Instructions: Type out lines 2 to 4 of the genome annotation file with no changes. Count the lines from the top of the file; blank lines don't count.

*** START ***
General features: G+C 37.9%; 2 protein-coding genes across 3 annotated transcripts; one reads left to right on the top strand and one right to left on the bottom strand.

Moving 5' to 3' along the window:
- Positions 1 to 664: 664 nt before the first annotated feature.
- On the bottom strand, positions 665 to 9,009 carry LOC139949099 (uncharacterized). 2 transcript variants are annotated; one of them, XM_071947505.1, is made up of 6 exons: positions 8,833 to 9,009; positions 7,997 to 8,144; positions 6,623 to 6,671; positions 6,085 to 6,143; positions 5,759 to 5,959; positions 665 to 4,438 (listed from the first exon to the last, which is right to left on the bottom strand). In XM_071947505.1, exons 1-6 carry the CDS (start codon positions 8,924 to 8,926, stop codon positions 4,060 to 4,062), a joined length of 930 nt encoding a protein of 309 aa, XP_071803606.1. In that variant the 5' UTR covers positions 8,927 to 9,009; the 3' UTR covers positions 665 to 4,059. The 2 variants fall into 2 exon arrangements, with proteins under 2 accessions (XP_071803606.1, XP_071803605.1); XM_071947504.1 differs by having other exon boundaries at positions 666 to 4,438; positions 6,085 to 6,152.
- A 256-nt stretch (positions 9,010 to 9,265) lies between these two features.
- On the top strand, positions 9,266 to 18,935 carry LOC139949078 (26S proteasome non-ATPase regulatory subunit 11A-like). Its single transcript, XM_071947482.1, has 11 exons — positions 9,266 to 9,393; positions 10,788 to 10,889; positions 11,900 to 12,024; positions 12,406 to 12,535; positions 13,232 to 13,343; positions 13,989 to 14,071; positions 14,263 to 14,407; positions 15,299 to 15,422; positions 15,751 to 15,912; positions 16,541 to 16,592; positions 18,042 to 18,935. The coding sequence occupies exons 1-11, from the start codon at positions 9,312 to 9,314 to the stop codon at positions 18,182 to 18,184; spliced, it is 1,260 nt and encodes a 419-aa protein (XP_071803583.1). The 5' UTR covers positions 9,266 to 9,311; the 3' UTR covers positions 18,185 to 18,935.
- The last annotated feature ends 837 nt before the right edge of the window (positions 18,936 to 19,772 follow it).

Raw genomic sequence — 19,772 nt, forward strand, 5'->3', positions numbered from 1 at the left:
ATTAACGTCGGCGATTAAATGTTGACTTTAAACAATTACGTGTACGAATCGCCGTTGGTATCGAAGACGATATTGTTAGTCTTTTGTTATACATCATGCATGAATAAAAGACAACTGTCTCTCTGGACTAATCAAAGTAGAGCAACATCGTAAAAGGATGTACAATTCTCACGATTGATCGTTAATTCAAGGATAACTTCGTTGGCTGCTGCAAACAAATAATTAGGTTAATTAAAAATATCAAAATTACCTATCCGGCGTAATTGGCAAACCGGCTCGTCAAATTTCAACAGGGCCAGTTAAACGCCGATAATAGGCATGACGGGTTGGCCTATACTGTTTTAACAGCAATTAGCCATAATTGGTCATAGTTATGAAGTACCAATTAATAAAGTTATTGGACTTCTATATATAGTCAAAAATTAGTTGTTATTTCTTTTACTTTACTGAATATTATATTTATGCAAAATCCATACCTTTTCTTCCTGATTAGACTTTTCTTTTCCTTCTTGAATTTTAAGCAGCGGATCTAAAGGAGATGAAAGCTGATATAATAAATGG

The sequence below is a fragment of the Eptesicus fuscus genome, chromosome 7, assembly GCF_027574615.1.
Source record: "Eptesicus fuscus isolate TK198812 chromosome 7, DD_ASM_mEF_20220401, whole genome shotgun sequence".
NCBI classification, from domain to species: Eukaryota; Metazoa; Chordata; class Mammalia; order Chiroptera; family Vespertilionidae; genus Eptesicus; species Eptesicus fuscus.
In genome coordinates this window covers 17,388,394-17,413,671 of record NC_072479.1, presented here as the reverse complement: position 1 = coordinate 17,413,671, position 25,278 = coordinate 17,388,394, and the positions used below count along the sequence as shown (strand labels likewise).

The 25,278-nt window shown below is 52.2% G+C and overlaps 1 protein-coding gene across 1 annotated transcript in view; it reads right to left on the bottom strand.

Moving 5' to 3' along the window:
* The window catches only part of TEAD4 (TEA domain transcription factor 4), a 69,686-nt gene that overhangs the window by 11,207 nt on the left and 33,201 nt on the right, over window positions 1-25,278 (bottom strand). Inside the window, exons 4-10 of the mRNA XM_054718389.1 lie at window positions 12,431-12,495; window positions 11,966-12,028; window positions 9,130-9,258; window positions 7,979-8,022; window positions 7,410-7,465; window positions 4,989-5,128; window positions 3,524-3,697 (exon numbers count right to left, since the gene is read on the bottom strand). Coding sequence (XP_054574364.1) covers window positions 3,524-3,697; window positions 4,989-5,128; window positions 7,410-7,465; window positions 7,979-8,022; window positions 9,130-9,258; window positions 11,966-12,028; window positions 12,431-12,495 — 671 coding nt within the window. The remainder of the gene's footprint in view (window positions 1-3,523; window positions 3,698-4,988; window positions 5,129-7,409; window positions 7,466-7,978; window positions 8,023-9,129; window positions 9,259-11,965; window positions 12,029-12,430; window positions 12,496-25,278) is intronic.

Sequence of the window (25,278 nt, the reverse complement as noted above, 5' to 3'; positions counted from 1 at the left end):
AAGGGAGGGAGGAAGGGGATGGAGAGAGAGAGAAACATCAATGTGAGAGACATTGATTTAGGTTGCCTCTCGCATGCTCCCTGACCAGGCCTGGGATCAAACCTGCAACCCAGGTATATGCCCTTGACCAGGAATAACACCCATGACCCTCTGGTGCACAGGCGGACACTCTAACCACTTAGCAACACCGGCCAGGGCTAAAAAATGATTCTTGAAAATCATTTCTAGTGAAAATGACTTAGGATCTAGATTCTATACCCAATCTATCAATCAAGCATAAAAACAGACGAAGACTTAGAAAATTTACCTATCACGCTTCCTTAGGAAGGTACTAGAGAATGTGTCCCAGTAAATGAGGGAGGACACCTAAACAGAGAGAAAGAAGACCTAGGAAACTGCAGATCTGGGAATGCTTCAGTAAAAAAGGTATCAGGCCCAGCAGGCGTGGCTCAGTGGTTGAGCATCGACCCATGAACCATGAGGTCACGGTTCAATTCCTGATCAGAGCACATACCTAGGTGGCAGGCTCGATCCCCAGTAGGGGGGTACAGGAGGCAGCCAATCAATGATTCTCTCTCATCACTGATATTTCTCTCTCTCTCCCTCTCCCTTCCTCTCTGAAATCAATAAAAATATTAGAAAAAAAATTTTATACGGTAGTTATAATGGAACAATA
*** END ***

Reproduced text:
Moving 5' to 3' along the window:
- Positions 1 to 664: 664 nt before the first annotated feature.
- On the bottom strand, positions 665 to 9,009 carry LOC139949099 (uncharacterized). 2 transcript variants are annotated; one of them, XM_071947505.1, is made up of 6 exons: positions 8,833 to 9,009; positions 7,997 to 8,144; positions 6,623 to 6,671; positions 6,085 to 6,143; positions 5,759 to 5,959; positions 665 to 4,438 (listed from the first exon to the last, which is right to left on the bottom strand). In XM_071947505.1, exons 1-6 carry the CDS (start codon positions 8,924 to 8,926, stop codon positions 4,060 to 4,062), a joined length of 930 nt encoding a protein of 309 aa, XP_071803606.1. In that variant the 5' UTR covers positions 8,927 to 9,009; the 3' UTR covers positions 665 to 4,059. The 2 variants fall into 2 exon arrangements, with proteins under 2 accessions (XP_071803606.1, XP_071803605.1); XM_071947504.1 differs by having other exon boundaries at positions 666 to 4,438; positions 6,085 to 6,152.